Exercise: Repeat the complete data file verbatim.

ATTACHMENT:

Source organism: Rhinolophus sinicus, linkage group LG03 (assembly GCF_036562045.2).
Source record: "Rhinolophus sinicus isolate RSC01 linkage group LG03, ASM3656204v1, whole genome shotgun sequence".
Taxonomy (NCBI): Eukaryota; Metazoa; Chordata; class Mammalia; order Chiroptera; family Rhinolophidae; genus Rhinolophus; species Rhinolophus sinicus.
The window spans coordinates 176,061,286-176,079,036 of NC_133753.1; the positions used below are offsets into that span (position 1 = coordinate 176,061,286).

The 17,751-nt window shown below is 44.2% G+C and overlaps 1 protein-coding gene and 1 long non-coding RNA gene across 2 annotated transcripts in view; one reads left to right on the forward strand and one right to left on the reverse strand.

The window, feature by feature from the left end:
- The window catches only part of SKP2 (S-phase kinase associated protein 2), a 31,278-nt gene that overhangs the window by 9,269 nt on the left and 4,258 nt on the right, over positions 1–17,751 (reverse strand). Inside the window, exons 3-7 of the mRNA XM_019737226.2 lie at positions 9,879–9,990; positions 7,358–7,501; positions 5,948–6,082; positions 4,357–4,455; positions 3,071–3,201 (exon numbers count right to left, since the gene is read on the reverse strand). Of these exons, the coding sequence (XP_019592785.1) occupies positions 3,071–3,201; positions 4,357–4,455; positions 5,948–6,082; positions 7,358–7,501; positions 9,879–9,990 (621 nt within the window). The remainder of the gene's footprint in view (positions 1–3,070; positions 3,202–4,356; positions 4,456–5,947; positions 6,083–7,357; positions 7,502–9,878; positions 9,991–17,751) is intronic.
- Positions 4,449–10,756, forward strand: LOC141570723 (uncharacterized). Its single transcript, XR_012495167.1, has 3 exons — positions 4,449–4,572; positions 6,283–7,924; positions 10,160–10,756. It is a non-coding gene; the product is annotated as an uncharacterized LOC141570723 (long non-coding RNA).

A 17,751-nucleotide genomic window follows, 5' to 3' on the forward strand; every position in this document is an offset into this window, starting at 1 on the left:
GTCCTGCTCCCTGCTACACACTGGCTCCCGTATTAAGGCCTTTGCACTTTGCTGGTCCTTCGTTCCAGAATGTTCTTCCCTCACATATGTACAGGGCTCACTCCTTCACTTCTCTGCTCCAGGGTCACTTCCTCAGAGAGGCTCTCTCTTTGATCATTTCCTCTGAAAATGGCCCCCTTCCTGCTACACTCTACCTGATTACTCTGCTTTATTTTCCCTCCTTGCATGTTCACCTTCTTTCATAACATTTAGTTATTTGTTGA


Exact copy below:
Source organism: Rhinolophus sinicus, linkage group LG03 (assembly GCF_036562045.2).
Source record: "Rhinolophus sinicus isolate RSC01 linkage group LG03, ASM3656204v1, whole genome shotgun sequence".
Taxonomy (NCBI): Eukaryota; Metazoa; Chordata; class Mammalia; order Chiroptera; family Rhinolophidae; genus Rhinolophus; species Rhinolophus sinicus.
The window spans coordinates 176,061,286-176,079,036 of NC_133753.1; the positions used below are offsets into that span (position 1 = coordinate 176,061,286).

The 17,751-nt window shown below is 44.2% G+C and overlaps 1 protein-coding gene and 1 long non-coding RNA gene across 2 annotated transcripts in view; one reads left to right on the forward strand and one right to left on the reverse strand.

The window, feature by feature from the left end:
- The window catches only part of SKP2 (S-phase kinase associated protein 2), a 31,278-nt gene that overhangs the window by 9,269 nt on the left and 4,258 nt on the right, over positions 1–17,751 (reverse strand). Inside the window, exons 3-7 of the mRNA XM_019737226.2 lie at positions 9,879–9,990; positions 7,358–7,501; positions 5,948–6,082; positions 4,357–4,455; positions 3,071–3,201 (exon numbers count right to left, since the gene is read on the reverse strand). Of these exons, the coding sequence (XP_019592785.1) occupies positions 3,071–3,201; positions 4,357–4,455; positions 5,948–6,082; positions 7,358–7,501; positions 9,879–9,990 (621 nt within the window). The remainder of the gene's footprint in view (positions 1–3,070; positions 3,202–4,356; positions 4,456–5,947; positions 6,083–7,357; positions 7,502–9,878; positions 9,991–17,751) is intronic.
- Positions 4,449–10,756, forward strand: LOC141570723 (uncharacterized). Its single transcript, XR_012495167.1, has 3 exons — positions 4,449–4,572; positions 6,283–7,924; positions 10,160–10,756. It is a non-coding gene; the product is annotated as an uncharacterized LOC141570723 (long non-coding RNA).

A 17,751-nucleotide genomic window follows, 5' to 3' on the forward strand; every position in this document is an offset into this window, starting at 1 on the left:
GTCCTGCTCCCTGCTACACACTGGCTCCCGTATTAAGGCCTTTGCACTTTGCTGGTCCTTCGTTCCAGAATGTTCTTCCCTCACATATGTACAGGGCTCACTCCTTCACTTCTCTGCTCCAGGGTCACTTCCTCAGAGAGGCTCTCTCTTTGATCATTTCCTCTGAAAATGGCCCCCTTCCTGCTACACTCTACCTGATTACTCTGCTTTATTTTCCCTCCTTGCATGTTCACCTTCTTTCATAACATTTAGTTATTTGTTGA